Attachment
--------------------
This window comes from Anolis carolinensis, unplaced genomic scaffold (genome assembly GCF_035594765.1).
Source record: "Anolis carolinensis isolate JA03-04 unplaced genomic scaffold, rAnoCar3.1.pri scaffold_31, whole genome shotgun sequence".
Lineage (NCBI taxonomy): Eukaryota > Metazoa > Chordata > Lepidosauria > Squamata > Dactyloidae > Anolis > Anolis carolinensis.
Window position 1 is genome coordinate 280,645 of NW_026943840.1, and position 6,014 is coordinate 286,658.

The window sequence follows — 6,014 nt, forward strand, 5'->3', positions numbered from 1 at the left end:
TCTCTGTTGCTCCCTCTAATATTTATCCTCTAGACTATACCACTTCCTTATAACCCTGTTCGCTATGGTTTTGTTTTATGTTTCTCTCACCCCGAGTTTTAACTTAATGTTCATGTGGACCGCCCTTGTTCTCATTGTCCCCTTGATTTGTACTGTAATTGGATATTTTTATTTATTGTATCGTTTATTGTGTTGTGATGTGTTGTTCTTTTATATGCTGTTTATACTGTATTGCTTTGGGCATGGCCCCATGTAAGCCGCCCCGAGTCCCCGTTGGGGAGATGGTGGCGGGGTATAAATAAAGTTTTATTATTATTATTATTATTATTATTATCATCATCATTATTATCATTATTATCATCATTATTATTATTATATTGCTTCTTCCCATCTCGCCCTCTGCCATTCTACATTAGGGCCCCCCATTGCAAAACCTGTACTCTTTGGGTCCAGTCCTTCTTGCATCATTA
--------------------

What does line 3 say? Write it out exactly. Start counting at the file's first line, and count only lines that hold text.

Lineage (NCBI taxonomy): Eukaryota > Metazoa > Chordata > Lepidosauria > Squamata > Dactyloidae > Anolis > Anolis carolinensis.